Once Deiter came down the stairs, Whelan asked Officer Sammy Marquez to determine what had been dropped. As Marquez proceeded up the steps to the second-story breezeway, Deiter took off running. Whelan and Officer Glenn St. Ong chased him. St. Ong brought him to the ground with his taser. Marquez arrived and held his legs down while Whelan handcuffed him. Once he was secured, Marquez went to where Deiter was seen on the second-story breezeway; on the floor he found a holster containing a loaded .22 caliber revolver. Forensic testing revealed Deiter's DNA on both the holster and firearm. The firearm also contained a small amount of DNA from an unidentified source.

         A jury convicted Deiter of being a felon in possession of a firearm and ammunition in violation of 18 U.S.C. § 922(g)(1). That offense normally carries with it a maximum sentence of 10 years imprisonment. See 18 U.S.C. § 924(a)(2). The district judge, however, concluded the ACCA applied because Deiter had two prior convictions for a "serious drug offense" and one prior conviction for a "violent felony." See 18 U.S.C. § 924(e). Relevant here, she concluded his 1988 conviction for aiding and abetting bank robbery in violation of 18 U.S.C. §§ 2113(a) and 2 constituted a "violent felony." This conclusion exposed him to a mandatory minimum 15-year sentence (180 months), see 18 U.S.C. § 924(e)(1), and increased his guideline range from 92-115 months to 210-262 months. The judge sentenced him to 180 months. We affirmed on direct appeal. See United States v. Deiter, 576 Fed.Appx. 814 (10th Cir. 2014) (unpublished).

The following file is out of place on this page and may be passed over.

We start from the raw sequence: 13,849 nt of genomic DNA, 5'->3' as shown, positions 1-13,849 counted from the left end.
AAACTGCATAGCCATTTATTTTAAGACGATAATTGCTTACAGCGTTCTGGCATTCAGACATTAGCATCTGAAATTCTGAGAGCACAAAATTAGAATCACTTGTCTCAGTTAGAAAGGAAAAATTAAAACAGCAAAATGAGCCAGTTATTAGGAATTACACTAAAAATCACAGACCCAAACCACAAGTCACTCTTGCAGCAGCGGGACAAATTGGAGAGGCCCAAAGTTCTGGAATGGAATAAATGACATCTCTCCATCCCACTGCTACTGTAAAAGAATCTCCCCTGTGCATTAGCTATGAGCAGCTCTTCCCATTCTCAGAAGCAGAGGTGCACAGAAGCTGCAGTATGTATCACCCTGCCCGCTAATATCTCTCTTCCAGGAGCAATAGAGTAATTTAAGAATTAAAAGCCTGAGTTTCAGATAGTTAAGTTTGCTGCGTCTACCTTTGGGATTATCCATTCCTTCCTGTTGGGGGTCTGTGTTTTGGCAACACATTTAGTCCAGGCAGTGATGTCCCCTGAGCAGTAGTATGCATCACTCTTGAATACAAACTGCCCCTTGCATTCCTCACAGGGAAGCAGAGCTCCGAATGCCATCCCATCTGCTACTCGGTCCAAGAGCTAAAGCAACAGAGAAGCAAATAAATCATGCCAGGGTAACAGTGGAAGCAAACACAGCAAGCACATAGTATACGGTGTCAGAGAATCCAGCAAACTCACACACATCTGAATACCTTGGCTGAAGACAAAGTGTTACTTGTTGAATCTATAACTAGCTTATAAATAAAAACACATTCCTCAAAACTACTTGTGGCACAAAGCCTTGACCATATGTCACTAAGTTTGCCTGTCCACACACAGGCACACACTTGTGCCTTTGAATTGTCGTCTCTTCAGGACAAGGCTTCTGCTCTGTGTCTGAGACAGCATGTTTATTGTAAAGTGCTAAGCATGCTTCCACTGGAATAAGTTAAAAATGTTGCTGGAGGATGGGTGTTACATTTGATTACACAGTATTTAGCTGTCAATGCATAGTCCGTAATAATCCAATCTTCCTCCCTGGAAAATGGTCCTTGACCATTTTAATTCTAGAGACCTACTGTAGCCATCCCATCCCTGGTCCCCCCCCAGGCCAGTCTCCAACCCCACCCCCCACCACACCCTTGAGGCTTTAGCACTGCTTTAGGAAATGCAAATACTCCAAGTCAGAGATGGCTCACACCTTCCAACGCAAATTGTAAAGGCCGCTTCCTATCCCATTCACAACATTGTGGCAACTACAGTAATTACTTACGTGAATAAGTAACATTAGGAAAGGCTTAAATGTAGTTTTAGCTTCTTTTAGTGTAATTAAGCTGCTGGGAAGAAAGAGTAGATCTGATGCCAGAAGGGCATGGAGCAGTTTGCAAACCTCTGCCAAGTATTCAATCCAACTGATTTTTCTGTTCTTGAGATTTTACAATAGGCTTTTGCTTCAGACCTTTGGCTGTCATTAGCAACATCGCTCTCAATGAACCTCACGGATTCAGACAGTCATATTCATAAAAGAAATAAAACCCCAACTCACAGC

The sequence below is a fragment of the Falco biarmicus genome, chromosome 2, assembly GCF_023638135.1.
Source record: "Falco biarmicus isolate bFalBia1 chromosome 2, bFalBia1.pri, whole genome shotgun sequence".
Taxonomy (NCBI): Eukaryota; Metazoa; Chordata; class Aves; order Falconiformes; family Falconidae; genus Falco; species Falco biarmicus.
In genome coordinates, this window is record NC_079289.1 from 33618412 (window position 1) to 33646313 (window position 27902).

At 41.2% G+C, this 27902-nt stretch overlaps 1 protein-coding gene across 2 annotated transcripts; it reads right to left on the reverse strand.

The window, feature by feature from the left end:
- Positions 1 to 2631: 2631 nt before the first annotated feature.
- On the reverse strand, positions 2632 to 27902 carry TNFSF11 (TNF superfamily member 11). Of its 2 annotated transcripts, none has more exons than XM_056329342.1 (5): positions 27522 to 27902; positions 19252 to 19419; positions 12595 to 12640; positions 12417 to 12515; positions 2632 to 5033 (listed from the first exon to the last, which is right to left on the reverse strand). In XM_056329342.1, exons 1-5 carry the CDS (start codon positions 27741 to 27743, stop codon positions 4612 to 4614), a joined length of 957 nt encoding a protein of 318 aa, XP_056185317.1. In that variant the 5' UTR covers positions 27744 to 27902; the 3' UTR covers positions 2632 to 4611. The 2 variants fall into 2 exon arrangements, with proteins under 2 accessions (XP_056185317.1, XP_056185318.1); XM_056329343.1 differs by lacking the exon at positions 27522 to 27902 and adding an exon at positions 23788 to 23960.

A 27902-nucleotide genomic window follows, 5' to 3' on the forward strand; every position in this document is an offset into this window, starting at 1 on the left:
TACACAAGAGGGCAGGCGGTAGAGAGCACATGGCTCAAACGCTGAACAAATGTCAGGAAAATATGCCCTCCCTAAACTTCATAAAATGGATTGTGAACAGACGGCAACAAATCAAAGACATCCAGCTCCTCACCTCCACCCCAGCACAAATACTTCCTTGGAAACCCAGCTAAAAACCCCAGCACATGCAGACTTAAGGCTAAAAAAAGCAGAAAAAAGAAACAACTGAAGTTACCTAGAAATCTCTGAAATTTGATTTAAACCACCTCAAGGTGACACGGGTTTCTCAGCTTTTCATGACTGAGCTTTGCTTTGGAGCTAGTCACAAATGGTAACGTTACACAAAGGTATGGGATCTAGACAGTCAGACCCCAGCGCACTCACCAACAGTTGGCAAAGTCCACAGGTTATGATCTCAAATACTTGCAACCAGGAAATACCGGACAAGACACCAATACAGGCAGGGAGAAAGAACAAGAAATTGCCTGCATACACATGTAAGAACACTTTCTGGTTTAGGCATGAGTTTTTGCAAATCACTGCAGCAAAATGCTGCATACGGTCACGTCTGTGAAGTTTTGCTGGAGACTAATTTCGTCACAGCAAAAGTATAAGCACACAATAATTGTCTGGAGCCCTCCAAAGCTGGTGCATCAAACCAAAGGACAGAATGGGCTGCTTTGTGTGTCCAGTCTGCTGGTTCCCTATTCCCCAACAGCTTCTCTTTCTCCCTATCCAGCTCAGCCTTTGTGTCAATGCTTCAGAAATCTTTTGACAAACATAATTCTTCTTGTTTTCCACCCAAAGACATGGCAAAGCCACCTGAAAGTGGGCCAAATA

At the time of Deiter's sentencing in January 2014, an offense was a "violent felony" under the ACCA if it (1) "has as an element the use, attempted use, or threatened use of physical force against the person of another" (the elements clause), (2) "is burglary, arson, or extortion, [or] involves use of explosives" (the enumerated offense clause), or (3) "otherwise involves conduct that presents a serious potential risk of physical injury to another" (the residual clause). 18 U.S.C. § 924(e)(2)(B). On June 26, 2015, the United States Supreme Court decided the residual clause is unconstitutionally vague. Johnson II, 135 S.Ct. at 2557, 2563. It left intact, however, the elements and enumerated offense clauses. Id. at 2563. On April 18, 2016, it made Johnson II's holding retroactive to cases on collateral review. Welch v. United States, --- U.S. ---, 136 S.Ct. 1257, 1265 (2016).